Finasteride and PCOS: Treatment for Unwanted Hair Growth

How Anti-Androgenic Medication Can Help Unwanted Hair Growth in Women With PCOS

Finasteride can be found in Proscar and Propecia.
Finasteride can be found in Proscar and Propecia. Stephen Chernin/Getty Images

Typically sold under the brand names Proscar and Propecia, Finasteride is a medication usually used to treat benign prostate growths and male pattern baldness in men. Sometimes Finastreride is prescribed as an anti-androgenic compound for women with Polycystic ovary syndrome (PCOS) who are exhibiting unwanted male-pattern hair growth on their face, chest, or back (hirsutism).

How Finasteride Affects PCOS Symptoms

Finasteride works by blocking androgens, which are a group of hormones that play a role in male traits and reproductive activity.

When androgens in the hair follicles are blocked, PCOS-related hair loss and hirsutism lessen.

70-80% of women with excess androgens demonstrate hirsutism. Androgens increase the growth rate of hair and transform short, fine, light-colored, baby hairs (vellus hair) to thick, long, and darker (terminal hair).

When androgens are reduced, new hair growth is reduced and the growth of existing terminal hair is reduced. Hair grows at different times and the growth phase varies according to the area of the body, for full growth, this cycle of growth is approximately 4 months for facial hair. This is why it is recommended to give hormonal therapy more than 6 months to be fully effective.

For most women, androgenic symptoms are hirsutism, but for others it can also be acne or alopecia. Many women have both hirsutism and acne and a few complain of significant acne, hirsutism and alopecia. Those with acne have often tried used topical treatments and oral medications like antibiotics, but the acne usually comes back after stopping medication.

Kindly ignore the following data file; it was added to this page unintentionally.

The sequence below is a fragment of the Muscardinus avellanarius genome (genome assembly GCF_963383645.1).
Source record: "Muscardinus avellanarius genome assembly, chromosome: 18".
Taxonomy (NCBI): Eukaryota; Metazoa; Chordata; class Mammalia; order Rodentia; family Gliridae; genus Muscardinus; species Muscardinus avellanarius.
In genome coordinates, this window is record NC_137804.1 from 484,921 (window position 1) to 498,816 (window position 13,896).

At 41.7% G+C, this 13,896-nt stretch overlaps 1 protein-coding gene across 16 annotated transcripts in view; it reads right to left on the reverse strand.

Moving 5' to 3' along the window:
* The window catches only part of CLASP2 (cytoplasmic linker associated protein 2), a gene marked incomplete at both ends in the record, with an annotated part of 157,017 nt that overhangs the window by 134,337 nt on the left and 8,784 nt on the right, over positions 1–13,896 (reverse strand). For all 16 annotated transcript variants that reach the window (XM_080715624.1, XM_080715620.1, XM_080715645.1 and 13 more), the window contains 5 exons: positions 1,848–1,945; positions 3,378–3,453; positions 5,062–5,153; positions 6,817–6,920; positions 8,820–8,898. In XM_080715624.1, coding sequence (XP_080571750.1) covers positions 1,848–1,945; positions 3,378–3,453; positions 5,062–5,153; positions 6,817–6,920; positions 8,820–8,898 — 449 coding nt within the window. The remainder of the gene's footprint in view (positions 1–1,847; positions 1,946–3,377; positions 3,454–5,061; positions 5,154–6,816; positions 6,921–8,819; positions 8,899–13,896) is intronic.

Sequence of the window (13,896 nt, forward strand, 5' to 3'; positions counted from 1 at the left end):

How Finasteride Works

Finasteride inhibits the expression of the type 2 enzyme, 5-alpha reductase. This enzyme regulates the production of dihydrotestosterone (DHT) which has been shown to have a harmful effect on hair follicles. Taking the medication has been shown to decrease DHT levels by up to 70%.

The recommended dosage amount varies from person to person and dosages of 2.5mg or 5mg per day are common. Please follow the instructions given to you by your doctor.

Possible Side Effects of Finasteride

Please notify your physician of any side effects you may be experiencing. Some commonly reported side effects of the drug are:

  • decreased sexual desire
  • pain in the breasts
  • signs of an allergic reaction include hives or other skin reaction and/or difficulty breathing

Testosterone supplements can interact with Finasteride. Please let your doctor know if you are taking any other medications.

Pregnancy and Finasteride

While Finasteride has a low set of side-effects associated with it, the drug does have a feminizing effect on a male fetus.

It is very important that you don't get pregnant while taking finasteride, due to the potential risk to the developing fetus. Make sure to use an effective form of birth control while taking Finasteride.

It is also important for pregnant women to not handle this medication.

Sources:

Azziz R. The evaluation and management of hirsutism. Obstet. Gynecol. 101, 995-1007 (2003).

Dallob AL, Sadick NS, Unger W et al. The effect of finasteride, a 5 ╬▒reductase inhibitor on scalp skin, testosterone and dihydrotestosterone concentrations I patients with male pattern baldness. J. Clin. Endocrinol. Metab. 79, 703-706 (1994).

Lumachi F, Rondinone R. Use of cyproterone acetate, finasteride and spironolactone to treat idiopathic hirsutism.Fertil. Steril. 79, 942-94 (2003).

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